Picture this scene: a small town in hilly Anhui province hasn't received its regular consignment of mobile phone top-up cards used by pre-paid customers to recharge their accounts. Without the cards, usually sold at convenience stores and newsstands, many people are denied their primary means of communication.
The solution is a man standing by the side of the road. He is a subscriber with a mobile payment company, which acts as a virtual middle man between the mobile service provider and his bank account. His handset is, in effect, an electronic wallet. People give him cash and, an SMS or two later, he has added the money to their mobile phones.
"As mobile phone penetration increases in rural areas, it can be difficult getting top-up cards to users but, through this system, anyone can become a top-up dealer," said Derek Sulger, CFO of SmartPay, a mobile payment company spun-off in 2002 from wireless value-added service provider Linktone.
"You can, in theory, add money to any phone in China. You can make money from it too – for a RMB50 (US$6.50) top-up, only is actually taken RMB49 from your account."
In a country with 460 million mobile phone users and very low credit card penetration, cracking the mobile payment market could prove lucrative. In addition to phone bills, service providers could draw commissions from a network encompassing everything from plane tickets to utility bills and micro payments to mobile banking.
As yet, though, no one has managed to step up.
According to Beijing-based tech and telecom consultancy Maverick China Research, 75% of mobile phone users don't have any access to mobile payment whatsoever. Of the 25% that do, less than 2% actually use it to conduct transactions.
SmartPay, YeePay, NationM, China M-World and Guangzhou Huanxin are the pre-eminent upstarts in a fragmented market where people still prefer to use cash before anything else. The one big player is UMPay, a collaborative effort from China Mobile and China UnionPay (operator of the country's ATM network) but it has yet to move much beyond traditional mobile billing.
Meanwhile, rumors have been circulating that the e-payment market is in for tighter regulation.
The central bank reportedly held licensing talks in April with the likes of Alibaba's AliPay, Tencent's TenPay, UMPay and PayPal. No details have been offered as to how the licensing system would operate or the impact it would have on those focusing on mobile payment.
YeePay was supposedly at the talks, but this would have been by virtue of the online and telephone payment services that account for the bulk of its business. Although mobile phones play a part in existing services, YeePay co-founder Chen Yu is conservative in his outlook for the pure mobile payment model.
"The mobile device represents a convergence point but I don't think we are going to see much happen in the next two to three years. The networks and the handsets are not ready. There are also issues regarding security and usability.
"Even with the coming of 3G, these won't be solved any time soon."
Maverick China estimates that mobile payment users will rise from 17 million in 2007 to 45 million by 2010. Revenues are expected to hit US$92.8 million in 2010, up from US$24.9 million this year.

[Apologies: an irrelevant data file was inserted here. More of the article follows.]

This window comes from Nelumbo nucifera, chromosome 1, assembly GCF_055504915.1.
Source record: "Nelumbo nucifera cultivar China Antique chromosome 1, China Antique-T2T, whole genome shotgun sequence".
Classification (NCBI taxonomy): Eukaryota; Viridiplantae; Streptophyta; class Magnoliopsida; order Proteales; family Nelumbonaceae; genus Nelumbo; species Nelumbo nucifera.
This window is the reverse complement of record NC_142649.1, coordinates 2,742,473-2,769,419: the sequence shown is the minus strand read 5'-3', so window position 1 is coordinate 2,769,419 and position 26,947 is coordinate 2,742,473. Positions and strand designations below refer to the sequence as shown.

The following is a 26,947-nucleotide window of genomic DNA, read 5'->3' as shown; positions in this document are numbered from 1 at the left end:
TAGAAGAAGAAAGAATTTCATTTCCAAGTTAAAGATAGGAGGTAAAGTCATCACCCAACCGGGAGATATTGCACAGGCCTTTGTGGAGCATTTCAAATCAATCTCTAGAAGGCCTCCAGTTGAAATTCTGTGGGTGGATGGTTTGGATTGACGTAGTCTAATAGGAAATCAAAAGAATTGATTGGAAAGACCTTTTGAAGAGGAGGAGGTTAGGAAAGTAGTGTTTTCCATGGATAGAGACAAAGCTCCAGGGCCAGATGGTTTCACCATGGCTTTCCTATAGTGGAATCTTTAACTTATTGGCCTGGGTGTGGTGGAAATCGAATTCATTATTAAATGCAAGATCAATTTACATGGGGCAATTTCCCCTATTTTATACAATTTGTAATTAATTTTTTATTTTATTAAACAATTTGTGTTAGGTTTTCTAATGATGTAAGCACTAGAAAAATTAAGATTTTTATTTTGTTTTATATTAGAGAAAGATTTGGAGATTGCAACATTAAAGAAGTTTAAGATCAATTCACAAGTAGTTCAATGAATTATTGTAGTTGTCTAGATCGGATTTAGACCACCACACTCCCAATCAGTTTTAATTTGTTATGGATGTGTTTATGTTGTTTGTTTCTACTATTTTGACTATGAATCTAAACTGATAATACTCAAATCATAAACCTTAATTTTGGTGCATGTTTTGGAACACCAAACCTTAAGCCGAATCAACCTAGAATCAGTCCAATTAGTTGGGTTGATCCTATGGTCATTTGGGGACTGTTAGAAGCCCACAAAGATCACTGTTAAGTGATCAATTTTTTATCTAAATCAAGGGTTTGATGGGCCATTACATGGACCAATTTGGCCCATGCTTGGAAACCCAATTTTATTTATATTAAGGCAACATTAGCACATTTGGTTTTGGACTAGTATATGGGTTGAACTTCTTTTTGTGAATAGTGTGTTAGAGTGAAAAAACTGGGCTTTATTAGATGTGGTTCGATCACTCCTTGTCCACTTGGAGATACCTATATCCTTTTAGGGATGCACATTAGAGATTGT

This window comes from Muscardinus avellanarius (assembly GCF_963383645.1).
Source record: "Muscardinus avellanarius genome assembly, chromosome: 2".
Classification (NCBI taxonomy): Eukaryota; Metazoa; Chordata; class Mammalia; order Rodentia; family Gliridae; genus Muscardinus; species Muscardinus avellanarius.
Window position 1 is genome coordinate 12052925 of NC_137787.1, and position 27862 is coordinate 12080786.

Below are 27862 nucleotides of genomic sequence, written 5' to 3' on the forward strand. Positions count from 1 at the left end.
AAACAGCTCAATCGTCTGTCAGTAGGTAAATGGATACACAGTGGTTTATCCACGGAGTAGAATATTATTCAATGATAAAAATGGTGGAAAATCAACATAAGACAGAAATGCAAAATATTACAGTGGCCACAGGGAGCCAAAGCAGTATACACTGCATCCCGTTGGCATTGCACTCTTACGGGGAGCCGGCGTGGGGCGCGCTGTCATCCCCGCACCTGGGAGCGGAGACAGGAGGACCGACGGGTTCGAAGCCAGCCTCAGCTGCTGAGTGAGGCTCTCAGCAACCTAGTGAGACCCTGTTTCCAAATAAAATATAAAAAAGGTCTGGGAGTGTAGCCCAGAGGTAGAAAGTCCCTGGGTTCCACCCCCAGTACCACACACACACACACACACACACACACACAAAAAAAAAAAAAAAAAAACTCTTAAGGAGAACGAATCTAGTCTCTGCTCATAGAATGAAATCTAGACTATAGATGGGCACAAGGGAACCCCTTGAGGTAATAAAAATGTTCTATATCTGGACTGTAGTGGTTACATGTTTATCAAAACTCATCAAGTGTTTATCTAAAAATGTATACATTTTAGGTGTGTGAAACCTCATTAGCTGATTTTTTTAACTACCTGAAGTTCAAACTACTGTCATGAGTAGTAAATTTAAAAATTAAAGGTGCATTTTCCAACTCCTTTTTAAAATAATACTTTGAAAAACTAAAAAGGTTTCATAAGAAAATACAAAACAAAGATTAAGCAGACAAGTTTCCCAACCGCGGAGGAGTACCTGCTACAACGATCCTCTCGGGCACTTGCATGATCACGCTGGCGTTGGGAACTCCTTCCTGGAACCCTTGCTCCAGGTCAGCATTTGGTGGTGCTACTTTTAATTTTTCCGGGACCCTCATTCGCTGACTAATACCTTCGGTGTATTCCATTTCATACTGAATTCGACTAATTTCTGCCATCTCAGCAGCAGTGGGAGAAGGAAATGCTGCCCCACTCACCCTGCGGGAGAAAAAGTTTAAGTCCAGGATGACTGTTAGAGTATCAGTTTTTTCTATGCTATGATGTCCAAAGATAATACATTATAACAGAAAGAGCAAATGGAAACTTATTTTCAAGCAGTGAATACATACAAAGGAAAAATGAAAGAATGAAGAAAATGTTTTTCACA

This incremental growth will largely be driven by faster networks that allow for more sophisticated applications and push forward mobile commerce.
If there is to be any kind of mass uptake, Maverick China co-founder Edmund Hung believes it will come from mobile top-up. This service is low-tech, taps directly into the needs of prepaid mobile customers who make up the bulk of the market and saves China Mobile and China Unicom producing top-up cards.
To achieve this kind of breakthrough, though, services must become more convenient to use.
Mobile payment providers have to sign contracts with network operators and banks but this is done at a regional, not a national, level. As a result, they don't offer the same services through the same banks across all provinces.
"UMPay offers services in seven to eight cities in China but in each city the banks and merchants they partner with aren't the same," said Hung. "In Beijing you might be able to pay your water bill through SmartPay but only if you have a Bank of China account."
The situation is further complicated by all payments having to be processed in real time, rather than through a credit-based system.
"We have to integrate a system in the banks which works much like an ATM," said Sulger. "We go in and tie our system into theirs and it takes about six months to get a bank fully online."
With a RMB50 top up only bringing in a RMB1.50 commission, a number of mobile payment providers are looking to higher value items like air tickets that will generate bigger returns from merchants. But SmartPay also sees great potential in its small value transactions business. The company already has a service in operation that allows small amounts of money to be transferred between people, phone to phone.
The system is comparable to GCash, the highly successful mobile payment platform developed by Globe Telecom in the Philippines.
Much like China, many people in the Philippines have mobile phones but few have credit cards. GCash has proved an effective means of bringing remittances and micro-payments to those who wouldn't normally be able to participate. A Chinese version could also have a deep impact, particularly in rural areas.
"Initially it will be in urban areas because that is where you can market and there will be more volume," said Sage Brennan, research director at technology consultancy JLM Pacific Epoch.
"It will take some time to get it out into the countryside but, if they can do it, it would pay off. There are 460 million mobile phone users in China but only 15 million of these are in Shanghai."
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